Senate Finance chair goes after Amgen again on US taxes, asking for payment specifics
Senate Finance Chair Ron Wyden is asking Amgen again for more information on its financials as he continues to dig into the way pharma companies use subsidiaries in low- or zero-tax countries to lower their bills.
The Democrat senator from Oregon said today that he sent Amgen a final request for “voluntary compliance” to provide specific information on Amgen’s financials. The letter, addressed to Amgen CEO Robert Bradway, asked him to explain how Amgen paid a lower tax rate than the standard corporate tax rate in the US of 21%.
“Amgen paid an effective tax rate of 12.1 percent in 2018, 14.2 percent in 2019, 10.7 percent in 2020 and 12.1 percent in 2021,” Wyden wrote.
The senator’s letter also noted that the senator is looking at sales of Enbrel, an Amgen arthritis drug that booked more than $4 billion in US sales last year. The letter continues, claiming that income from Enbrel and other drugs appears to be reported in countries outside the US for tax purposes.
More specifically, Wyden said that Amgen generated 70% of its overall sales in the US, yet only reported 28% of pre-tax income in the US.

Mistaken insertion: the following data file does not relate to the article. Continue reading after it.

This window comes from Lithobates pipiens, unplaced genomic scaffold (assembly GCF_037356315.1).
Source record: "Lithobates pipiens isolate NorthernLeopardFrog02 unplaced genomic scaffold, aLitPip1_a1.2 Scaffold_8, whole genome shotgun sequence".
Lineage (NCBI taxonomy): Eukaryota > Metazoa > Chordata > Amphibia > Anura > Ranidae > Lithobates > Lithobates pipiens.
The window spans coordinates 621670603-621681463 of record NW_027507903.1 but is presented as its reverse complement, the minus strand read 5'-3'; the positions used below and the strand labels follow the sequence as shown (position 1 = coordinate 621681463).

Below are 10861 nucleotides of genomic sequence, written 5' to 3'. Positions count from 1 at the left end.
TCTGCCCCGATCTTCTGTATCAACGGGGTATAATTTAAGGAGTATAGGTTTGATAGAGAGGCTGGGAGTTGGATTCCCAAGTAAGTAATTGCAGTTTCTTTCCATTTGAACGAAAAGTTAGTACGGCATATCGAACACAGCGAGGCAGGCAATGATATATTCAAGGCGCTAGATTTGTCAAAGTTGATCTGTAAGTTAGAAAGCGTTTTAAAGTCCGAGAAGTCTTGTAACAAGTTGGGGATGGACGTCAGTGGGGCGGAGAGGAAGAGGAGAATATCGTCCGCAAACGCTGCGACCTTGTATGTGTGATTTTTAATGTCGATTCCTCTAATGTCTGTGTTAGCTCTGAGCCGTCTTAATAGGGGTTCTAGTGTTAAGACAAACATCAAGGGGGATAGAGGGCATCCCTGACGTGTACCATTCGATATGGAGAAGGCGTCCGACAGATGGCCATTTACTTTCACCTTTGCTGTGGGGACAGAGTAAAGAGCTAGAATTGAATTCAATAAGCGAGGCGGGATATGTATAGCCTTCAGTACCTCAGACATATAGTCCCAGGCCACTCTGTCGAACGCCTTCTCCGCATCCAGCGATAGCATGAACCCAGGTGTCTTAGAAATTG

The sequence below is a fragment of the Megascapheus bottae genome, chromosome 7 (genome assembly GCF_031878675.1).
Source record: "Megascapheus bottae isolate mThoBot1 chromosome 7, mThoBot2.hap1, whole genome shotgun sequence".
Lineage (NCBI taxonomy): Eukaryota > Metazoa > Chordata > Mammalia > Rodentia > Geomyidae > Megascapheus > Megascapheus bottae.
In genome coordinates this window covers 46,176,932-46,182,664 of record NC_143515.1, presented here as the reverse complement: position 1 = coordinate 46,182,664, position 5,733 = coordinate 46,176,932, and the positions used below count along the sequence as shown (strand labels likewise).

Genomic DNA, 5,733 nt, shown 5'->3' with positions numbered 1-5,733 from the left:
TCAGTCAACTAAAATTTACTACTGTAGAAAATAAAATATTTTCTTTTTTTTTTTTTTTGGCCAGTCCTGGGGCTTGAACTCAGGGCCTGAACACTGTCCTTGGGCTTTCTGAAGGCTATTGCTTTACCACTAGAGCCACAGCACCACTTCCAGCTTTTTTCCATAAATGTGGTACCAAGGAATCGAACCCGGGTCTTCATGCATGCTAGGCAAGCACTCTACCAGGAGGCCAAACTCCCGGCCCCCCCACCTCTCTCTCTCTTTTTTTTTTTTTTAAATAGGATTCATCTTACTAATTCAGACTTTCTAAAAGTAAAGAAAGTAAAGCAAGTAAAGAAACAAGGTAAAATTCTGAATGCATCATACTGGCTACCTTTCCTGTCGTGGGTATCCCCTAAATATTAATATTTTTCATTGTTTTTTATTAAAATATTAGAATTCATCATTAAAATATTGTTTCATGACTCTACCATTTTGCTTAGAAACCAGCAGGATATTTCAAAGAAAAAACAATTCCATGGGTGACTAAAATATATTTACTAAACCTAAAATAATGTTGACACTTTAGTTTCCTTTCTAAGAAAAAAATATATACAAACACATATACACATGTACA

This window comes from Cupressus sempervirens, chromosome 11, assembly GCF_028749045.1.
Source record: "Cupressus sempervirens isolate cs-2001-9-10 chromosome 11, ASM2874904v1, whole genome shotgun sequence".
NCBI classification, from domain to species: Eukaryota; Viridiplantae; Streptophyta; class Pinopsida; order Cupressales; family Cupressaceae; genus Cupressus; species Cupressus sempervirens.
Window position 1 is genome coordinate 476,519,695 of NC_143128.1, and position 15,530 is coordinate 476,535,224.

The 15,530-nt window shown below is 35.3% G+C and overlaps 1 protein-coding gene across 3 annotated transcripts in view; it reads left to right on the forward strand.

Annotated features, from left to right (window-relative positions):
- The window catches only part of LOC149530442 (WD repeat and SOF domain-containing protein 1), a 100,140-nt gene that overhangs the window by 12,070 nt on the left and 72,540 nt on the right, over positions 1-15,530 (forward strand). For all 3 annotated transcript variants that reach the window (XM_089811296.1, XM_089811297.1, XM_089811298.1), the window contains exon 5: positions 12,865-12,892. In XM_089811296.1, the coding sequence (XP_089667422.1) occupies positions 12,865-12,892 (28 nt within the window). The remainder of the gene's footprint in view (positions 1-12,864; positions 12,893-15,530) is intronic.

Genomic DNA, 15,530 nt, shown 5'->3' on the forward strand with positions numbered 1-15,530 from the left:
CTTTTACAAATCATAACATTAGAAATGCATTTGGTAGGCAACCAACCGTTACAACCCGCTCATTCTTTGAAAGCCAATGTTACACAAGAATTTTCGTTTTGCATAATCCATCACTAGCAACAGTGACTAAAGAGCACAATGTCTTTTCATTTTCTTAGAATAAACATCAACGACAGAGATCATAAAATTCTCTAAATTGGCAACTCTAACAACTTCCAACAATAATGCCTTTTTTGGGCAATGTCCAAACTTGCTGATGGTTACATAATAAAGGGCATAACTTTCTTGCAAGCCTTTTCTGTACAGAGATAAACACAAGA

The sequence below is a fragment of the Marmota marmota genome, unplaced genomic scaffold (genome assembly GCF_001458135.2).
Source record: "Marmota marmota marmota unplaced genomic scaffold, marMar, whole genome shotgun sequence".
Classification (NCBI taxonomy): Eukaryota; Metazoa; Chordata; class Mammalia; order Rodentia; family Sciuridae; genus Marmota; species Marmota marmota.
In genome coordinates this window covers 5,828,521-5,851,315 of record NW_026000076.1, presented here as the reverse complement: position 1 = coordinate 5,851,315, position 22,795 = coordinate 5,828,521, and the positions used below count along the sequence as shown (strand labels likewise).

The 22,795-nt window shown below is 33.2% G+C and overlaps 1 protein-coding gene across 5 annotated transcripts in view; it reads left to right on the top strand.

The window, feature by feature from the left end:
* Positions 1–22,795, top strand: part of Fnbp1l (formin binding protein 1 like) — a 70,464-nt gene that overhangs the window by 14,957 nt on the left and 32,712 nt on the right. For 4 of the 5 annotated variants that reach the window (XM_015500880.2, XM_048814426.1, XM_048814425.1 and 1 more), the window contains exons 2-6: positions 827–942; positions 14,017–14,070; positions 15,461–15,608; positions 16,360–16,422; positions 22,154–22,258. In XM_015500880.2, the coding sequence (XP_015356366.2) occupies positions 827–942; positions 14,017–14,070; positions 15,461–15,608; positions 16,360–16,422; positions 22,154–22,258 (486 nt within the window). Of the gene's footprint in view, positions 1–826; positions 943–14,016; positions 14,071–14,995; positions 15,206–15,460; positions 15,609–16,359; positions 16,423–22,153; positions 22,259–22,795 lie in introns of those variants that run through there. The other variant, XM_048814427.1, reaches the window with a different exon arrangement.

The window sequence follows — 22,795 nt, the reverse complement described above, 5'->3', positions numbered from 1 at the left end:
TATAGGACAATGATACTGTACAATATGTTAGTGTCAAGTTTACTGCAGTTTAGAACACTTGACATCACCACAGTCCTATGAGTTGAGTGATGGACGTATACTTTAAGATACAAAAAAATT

It was also noted that the IRS is claiming that Amgen moved $24 billion in income to entities in Puerto Rico to save several billion dollars in US federal taxes. The WSJ reported earlier this year that the federal agency is looking to have Amgen pay $10.7 billion in back taxes and penalties.
Amgen caught Wyden’s eye after he sent a letter to the pharma back in August and asked for information on its financials in his continuing investigation that has touched other pharma companies too — including the likes of Merck, AbbVie and Bristol Myers Squibb.
“While Amgen responded to the August letter and has engaged with the committee, it refused to provide specific information related to pre-tax earnings, profit margins, and tax paid in the United States,” Wyden’s office said in a statement Thursday.
Wyden is asking Amgen for a litany of specific tax data, including breakdowns of pre-tax earnings and agreements with Puerto Rico entities, by December 21.
An Amgen spokesperson tells Endpoints News that “Amgen has cooperated voluntarily with the Committee’s requests and remains committed to working with the Committee subject to appropriate treatment of its confidential tax information. Because Amgen is currently in litigation with the Internal Revenue Service (IRS), there are limitations on the information the company can provide. Moreover, much—if not all—of the information requested is available to the Committee through appropriate process, as enacted by Congress.”